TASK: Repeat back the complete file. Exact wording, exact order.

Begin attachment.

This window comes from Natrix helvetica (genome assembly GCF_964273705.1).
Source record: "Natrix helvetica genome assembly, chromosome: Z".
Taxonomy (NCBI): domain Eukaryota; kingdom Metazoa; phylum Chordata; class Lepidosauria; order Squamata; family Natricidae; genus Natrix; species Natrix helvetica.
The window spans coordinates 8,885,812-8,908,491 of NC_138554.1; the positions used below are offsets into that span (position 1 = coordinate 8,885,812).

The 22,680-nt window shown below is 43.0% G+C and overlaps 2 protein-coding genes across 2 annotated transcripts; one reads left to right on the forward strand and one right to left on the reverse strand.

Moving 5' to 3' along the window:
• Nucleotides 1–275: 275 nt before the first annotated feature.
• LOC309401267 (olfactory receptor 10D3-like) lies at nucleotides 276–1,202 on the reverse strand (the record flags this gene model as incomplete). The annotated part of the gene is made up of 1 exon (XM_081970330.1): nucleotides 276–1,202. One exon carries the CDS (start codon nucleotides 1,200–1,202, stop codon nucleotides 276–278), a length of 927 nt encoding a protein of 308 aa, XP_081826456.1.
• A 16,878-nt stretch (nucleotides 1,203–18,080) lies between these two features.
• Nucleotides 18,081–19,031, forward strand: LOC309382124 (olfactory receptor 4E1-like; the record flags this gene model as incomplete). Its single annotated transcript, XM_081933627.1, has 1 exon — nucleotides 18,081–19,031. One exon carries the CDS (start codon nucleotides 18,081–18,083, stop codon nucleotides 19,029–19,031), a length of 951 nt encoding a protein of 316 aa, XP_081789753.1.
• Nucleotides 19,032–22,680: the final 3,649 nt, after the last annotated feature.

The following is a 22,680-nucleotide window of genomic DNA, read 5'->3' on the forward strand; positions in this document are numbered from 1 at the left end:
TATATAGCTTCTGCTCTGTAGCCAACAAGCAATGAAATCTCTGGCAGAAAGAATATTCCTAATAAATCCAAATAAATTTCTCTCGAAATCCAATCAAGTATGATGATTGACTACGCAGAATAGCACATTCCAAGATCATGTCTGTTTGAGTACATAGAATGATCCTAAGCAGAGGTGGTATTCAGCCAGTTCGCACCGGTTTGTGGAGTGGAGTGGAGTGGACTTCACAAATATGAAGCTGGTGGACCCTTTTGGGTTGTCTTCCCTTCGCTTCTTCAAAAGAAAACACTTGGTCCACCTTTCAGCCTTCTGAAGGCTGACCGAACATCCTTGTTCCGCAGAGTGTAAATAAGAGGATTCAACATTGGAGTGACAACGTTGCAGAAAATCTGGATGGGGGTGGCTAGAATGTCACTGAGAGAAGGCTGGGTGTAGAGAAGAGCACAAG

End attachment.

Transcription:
This window comes from Natrix helvetica (genome assembly GCF_964273705.1).
Source record: "Natrix helvetica genome assembly, chromosome: Z".
Taxonomy (NCBI): domain Eukaryota; kingdom Metazoa; phylum Chordata; class Lepidosauria; order Squamata; family Natricidae; genus Natrix; species Natrix helvetica.
The window spans coordinates 8,885,812-8,908,491 of NC_138554.1; the positions used below are offsets into that span (position 1 = coordinate 8,885,812).

The 22,680-nt window shown below is 43.0% G+C and overlaps 2 protein-coding genes across 2 annotated transcripts; one reads left to right on the forward strand and one right to left on the reverse strand.

Moving 5' to 3' along the window:
• Nucleotides 1–275: 275 nt before the first annotated feature.
• LOC309401267 (olfactory receptor 10D3-like) lies at nucleotides 276–1,202 on the reverse strand (the record flags this gene model as incomplete). The annotated part of the gene is made up of 1 exon (XM_081970330.1): nucleotides 276–1,202. One exon carries the CDS (start codon nucleotides 1,200–1,202, stop codon nucleotides 276–278), a length of 927 nt encoding a protein of 308 aa, XP_081826456.1.
• A 16,878-nt stretch (nucleotides 1,203–18,080) lies between these two features.
• Nucleotides 18,081–19,031, forward strand: LOC309382124 (olfactory receptor 4E1-like; the record flags this gene model as incomplete). Its single annotated transcript, XM_081933627.1, has 1 exon — nucleotides 18,081–19,031. One exon carries the CDS (start codon nucleotides 18,081–18,083, stop codon nucleotides 19,029–19,031), a length of 951 nt encoding a protein of 316 aa, XP_081789753.1.
• Nucleotides 19,032–22,680: the final 3,649 nt, after the last annotated feature.

The following is a 22,680-nucleotide window of genomic DNA, read 5'->3' on the forward strand; positions in this document are numbered from 1 at the left end:
TATATAGCTTCTGCTCTGTAGCCAACAAGCAATGAAATCTCTGGCAGAAAGAATATTCCTAATAAATCCAAATAAATTTCTCTCGAAATCCAATCAAGTATGATGATTGACTACGCAGAATAGCACATTCCAAGATCATGTCTGTTTGAGTACATAGAATGATCCTAAGCAGAGGTGGTATTCAGCCAGTTCGCACCGGTTTGTGGAGTGGAGTGGAGTGGACTTCACAAATATGAAGCTGGTGGACCCTTTTGGGTTGTCTTCCCTTCGCTTCTTCAAAAGAAAACACTTGGTCCACCTTTCAGCCTTCTGAAGGCTGACCGAACATCCTTGTTCCGCAGAGTGTAAATAAGAGGATTCAACATTGGAGTGACAACGTTGCAGAAAATCTGGATGGGGGTGGCTAGAATGTCACTGAGAGAAGGCTGGGTGTAGAGAAGAGCACAAG